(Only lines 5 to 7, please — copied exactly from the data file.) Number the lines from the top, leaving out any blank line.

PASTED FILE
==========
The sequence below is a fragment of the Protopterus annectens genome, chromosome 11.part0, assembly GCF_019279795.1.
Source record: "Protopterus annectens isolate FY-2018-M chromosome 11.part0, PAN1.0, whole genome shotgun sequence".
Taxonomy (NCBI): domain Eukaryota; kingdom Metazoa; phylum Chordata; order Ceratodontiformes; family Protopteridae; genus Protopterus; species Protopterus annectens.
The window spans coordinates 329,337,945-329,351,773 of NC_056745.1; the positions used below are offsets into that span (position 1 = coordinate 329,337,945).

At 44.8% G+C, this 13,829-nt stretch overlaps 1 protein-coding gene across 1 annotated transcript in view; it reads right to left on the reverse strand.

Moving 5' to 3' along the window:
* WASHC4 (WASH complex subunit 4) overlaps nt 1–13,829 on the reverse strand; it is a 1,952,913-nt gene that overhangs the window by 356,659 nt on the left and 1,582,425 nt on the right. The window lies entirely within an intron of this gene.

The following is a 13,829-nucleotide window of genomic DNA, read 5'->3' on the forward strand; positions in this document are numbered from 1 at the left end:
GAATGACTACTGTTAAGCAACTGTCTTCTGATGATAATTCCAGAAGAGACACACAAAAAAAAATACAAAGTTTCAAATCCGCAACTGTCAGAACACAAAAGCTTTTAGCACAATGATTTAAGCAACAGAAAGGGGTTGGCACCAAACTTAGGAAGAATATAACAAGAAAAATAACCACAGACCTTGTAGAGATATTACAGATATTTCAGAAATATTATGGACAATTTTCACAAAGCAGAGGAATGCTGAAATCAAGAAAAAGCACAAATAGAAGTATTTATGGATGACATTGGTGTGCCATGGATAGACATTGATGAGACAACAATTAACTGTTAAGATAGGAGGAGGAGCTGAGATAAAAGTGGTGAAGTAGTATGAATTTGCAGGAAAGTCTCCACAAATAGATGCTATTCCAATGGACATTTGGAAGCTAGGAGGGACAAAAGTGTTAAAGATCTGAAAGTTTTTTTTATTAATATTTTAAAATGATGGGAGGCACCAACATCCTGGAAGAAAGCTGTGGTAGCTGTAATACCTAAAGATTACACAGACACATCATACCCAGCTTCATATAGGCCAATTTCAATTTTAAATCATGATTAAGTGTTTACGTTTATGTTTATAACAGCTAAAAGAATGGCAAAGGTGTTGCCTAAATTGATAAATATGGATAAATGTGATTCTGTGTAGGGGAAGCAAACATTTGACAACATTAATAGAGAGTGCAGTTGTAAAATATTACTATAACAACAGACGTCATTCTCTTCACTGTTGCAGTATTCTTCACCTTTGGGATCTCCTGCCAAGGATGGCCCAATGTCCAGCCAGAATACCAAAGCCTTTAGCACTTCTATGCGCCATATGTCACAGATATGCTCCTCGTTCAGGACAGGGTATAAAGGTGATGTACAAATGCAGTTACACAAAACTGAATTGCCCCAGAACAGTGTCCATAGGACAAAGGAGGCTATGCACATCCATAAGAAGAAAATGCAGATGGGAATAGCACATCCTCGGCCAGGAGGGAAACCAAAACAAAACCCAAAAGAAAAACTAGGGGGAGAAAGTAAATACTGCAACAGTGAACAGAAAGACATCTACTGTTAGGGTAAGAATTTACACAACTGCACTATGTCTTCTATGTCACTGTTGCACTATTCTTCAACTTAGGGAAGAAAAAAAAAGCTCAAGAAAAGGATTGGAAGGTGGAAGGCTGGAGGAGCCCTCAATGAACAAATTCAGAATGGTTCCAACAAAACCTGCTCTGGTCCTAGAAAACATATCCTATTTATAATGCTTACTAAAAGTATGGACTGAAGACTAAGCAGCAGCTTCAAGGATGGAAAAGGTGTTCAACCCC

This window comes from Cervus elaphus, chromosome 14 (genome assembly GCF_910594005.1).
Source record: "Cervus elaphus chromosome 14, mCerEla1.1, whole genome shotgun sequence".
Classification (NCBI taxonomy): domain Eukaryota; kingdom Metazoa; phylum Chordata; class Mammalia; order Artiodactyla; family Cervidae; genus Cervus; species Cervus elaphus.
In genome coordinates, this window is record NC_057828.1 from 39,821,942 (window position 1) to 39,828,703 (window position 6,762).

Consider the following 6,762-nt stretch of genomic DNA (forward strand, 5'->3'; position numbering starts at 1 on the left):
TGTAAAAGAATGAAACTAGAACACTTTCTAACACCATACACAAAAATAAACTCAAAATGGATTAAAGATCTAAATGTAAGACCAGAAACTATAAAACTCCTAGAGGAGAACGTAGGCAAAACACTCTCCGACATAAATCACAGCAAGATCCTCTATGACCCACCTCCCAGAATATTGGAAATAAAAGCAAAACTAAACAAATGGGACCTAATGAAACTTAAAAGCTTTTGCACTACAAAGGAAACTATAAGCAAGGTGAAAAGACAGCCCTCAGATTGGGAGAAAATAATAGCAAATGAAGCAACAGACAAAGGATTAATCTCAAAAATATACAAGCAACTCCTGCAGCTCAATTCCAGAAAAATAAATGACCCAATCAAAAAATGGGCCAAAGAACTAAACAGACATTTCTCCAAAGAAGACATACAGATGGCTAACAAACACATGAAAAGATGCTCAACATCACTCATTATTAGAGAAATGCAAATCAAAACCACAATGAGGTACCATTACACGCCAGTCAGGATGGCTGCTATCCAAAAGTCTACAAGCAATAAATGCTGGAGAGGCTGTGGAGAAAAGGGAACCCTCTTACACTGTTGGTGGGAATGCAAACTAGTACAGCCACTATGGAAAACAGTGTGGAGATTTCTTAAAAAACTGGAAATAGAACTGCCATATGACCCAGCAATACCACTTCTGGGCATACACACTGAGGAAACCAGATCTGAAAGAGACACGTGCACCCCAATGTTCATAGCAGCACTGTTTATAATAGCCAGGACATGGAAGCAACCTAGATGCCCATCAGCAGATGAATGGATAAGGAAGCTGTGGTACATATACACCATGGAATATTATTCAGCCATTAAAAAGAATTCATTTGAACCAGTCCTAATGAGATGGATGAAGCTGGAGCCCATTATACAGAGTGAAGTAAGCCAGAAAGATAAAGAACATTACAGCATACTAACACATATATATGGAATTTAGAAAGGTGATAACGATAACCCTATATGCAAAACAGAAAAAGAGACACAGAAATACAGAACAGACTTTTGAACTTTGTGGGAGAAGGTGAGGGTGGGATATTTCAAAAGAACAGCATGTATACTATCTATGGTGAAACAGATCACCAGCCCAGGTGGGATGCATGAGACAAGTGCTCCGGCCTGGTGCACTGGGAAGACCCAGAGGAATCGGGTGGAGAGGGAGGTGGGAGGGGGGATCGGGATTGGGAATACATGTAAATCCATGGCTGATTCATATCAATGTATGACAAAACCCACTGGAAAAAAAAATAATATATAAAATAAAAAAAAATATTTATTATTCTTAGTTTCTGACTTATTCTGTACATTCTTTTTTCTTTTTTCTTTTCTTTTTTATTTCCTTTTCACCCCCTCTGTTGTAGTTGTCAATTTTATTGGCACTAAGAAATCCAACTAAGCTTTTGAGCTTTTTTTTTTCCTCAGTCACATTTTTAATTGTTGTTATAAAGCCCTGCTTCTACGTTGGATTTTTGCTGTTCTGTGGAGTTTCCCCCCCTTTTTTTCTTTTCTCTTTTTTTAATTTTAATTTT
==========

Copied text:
At 44.8% G+C, this 13,829-nt stretch overlaps 1 protein-coding gene across 1 annotated transcript in view; it reads right to left on the reverse strand.

Moving 5' to 3' along the window:
* WASHC4 (WASH complex subunit 4) overlaps nt 1–13,829 on the reverse strand; it is a 1,952,913-nt gene that overhangs the window by 356,659 nt on the left and 1,582,425 nt on the right. The window lies entirely within an intron of this gene.